Gold Coast, Australia
Simultaneously touted as the crime capital as well as the tourist capital of Australia, the South Coast was a straggly and dangerous strip of coastline that was renamed to Gold Coast by real estate developers in an effort to seduce investors, retirees and holiday-makers. In a huge push to attract potential home owners through the 60’s and 70’s, a vast network of canals was constructed to provide for waterfront homes, complete with an unexpectedly large population of bull sharks that lurk in the shallow depths. This relationship between selling the idea of the perfect home and pervading danger is evident in the local news, that fluctuates between million dollar listings and tales of sleaze and murder. State Government corruption and unethical business practices through the 80’s and property scams in the 90’s cemented the Gold Coast as the perfect place for Australians of ill repute to come and reinvent themselves.
I lived in this city for 17 years and in that time, my friends and I were witnesses to a range of crimes from rape to stabbings in a ubiquitous background of racism, illegal drugs, extortion, boats and mansions. The insidious nature of this city was not in the rocketing crime rate that graces the newspaper on a daily basis, but in the aesthetics of an upwardly mobile and predominantly white community in combination with sunshine and kilometers of sandy beach, leading to a blanket denial of its residents to confront the reality of the environment they live in.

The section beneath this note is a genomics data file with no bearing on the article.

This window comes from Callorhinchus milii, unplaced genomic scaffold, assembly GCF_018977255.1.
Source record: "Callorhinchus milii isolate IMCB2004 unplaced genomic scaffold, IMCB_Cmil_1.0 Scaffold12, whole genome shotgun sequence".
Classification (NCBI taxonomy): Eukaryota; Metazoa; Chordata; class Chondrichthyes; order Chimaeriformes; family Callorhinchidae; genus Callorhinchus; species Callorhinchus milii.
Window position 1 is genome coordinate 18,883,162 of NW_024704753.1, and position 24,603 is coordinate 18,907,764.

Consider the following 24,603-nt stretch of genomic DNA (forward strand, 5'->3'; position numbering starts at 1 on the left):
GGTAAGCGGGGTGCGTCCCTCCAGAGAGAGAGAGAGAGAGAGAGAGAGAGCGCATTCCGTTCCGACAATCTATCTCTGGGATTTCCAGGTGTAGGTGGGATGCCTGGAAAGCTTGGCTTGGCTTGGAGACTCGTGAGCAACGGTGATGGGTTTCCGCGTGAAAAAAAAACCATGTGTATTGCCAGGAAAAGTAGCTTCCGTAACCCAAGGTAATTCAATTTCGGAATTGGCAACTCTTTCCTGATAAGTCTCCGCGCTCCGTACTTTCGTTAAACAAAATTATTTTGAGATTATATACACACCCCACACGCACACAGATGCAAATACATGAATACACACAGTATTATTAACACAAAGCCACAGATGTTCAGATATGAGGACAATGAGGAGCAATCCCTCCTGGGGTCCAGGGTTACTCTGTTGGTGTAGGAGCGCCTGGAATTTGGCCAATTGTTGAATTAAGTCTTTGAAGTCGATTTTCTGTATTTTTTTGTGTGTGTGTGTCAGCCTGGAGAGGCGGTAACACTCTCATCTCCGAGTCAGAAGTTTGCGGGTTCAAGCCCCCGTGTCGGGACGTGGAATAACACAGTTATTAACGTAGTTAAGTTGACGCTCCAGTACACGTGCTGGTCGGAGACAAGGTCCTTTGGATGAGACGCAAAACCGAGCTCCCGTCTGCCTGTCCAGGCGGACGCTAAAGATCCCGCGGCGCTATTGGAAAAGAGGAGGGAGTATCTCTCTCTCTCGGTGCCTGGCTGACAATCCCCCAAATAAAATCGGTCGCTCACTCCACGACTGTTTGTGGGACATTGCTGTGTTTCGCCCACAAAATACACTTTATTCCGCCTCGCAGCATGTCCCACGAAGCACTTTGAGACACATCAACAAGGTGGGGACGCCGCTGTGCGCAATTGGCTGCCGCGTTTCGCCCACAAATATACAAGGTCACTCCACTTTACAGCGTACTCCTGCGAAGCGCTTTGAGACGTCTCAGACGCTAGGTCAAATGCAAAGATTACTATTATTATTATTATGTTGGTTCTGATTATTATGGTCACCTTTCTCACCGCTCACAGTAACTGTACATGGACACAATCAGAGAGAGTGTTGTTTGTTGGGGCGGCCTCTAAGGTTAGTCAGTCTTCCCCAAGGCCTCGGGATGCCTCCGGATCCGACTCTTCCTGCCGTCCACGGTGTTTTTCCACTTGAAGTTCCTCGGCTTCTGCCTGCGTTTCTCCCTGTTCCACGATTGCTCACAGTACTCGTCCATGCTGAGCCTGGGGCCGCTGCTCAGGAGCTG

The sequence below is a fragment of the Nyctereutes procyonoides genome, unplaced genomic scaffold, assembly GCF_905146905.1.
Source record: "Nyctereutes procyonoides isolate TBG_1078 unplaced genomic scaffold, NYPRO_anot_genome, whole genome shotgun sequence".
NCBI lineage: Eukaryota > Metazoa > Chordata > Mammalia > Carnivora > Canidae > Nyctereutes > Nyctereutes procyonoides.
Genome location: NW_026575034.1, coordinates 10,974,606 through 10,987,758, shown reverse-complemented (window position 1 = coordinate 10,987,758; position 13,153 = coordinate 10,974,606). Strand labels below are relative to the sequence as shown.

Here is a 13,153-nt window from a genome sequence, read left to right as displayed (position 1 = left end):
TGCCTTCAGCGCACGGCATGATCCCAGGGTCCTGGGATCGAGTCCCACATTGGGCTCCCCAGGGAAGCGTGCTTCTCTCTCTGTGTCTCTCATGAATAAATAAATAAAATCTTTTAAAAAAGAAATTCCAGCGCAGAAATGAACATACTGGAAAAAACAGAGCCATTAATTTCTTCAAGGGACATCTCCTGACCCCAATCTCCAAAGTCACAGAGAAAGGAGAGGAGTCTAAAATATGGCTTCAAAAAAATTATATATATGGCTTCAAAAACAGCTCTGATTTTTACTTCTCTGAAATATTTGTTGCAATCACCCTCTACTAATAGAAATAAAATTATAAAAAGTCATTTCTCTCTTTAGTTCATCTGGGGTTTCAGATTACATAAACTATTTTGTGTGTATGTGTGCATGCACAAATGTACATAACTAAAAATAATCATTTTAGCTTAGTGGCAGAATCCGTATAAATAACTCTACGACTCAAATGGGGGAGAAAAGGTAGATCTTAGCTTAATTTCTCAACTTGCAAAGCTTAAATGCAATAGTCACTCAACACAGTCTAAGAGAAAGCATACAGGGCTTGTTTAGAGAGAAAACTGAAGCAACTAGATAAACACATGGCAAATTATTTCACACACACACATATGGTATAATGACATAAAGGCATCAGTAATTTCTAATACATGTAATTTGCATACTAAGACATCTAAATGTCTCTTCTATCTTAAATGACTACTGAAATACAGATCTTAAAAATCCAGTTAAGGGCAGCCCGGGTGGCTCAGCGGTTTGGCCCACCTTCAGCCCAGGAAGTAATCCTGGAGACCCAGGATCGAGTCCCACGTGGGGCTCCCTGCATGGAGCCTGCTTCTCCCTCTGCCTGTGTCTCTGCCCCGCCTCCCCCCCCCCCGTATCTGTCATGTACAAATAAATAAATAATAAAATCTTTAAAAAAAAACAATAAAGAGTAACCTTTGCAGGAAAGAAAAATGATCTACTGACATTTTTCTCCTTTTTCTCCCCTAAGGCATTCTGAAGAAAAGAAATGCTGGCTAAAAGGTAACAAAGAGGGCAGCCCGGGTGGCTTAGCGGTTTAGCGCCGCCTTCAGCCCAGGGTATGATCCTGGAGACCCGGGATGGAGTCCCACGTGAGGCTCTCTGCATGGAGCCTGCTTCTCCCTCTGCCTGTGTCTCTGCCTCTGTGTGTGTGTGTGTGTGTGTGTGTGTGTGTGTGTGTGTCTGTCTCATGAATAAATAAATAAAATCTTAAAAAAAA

In the same way that we have icons of danger (broken windows, public housing), we also have icons of safety (swimming pools, perfect lawns). The Gold Coast exemplifies how powerful these icons can be in insulating our opinions from our knowledge of what we know to be true. It manifests a mentality that confirms one’s security based on superficial checkpoints that have been identified by contemporary consumerist values. Everything will be ok so long as it looks ok, no matter the proof of things rotting from the inside.
This series of images was made on the premise that environments of safety and danger cannot be delineated by weather and architecture. “A sunny place for shady people”, the Gold Coast became known as a perfect strip of golden beach where execution style shootings at the local mall were whispered behind pastel colored walls and porcelain veneers. This is a tale about a place that laid the flawed foundation of its character upon a mirage of tranquility. It is about the price of sun drenched afternoons hashtagged “grateful”. It is about our perceptions of safety and danger within the architecture of our built environment. It is about real estate and the beautiful lie bought and sold here every day.